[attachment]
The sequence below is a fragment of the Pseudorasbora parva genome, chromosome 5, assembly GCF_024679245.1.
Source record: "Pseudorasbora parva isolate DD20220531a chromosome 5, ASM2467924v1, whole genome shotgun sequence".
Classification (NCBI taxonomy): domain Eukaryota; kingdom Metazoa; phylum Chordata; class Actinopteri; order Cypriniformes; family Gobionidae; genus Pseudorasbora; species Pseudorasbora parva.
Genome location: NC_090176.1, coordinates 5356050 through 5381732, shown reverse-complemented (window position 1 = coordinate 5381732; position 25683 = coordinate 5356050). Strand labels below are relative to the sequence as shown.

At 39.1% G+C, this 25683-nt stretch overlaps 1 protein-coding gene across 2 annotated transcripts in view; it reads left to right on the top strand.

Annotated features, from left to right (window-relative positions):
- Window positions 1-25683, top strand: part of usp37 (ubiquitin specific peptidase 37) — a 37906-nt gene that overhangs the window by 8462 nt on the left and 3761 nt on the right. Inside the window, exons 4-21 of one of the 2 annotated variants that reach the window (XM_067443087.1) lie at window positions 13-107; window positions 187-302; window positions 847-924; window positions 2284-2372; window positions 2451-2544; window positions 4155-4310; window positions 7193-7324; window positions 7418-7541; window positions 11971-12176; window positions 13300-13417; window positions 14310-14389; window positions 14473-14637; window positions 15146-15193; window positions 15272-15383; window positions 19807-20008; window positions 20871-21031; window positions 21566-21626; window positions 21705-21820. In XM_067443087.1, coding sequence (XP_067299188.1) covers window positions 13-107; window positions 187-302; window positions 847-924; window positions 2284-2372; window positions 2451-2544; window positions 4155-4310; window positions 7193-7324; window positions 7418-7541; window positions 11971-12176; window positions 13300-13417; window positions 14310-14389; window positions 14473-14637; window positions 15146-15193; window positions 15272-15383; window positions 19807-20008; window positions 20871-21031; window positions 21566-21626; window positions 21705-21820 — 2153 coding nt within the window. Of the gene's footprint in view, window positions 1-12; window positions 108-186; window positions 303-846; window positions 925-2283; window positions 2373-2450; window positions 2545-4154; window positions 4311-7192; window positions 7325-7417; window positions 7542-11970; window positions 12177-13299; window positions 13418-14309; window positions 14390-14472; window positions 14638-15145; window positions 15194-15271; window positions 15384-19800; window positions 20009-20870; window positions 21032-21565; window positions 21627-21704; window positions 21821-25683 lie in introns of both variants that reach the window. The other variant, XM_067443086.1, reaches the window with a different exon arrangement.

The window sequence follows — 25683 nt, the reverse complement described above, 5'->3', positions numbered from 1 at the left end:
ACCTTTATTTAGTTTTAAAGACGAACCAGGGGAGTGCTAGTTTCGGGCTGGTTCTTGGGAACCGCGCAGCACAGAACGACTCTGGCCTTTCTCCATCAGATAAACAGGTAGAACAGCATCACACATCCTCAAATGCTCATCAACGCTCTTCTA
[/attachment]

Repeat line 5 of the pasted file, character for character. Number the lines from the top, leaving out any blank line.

At 39.1% G+C, this 25683-nt stretch overlaps 1 protein-coding gene across 2 annotated transcripts in view; it reads left to right on the top strand.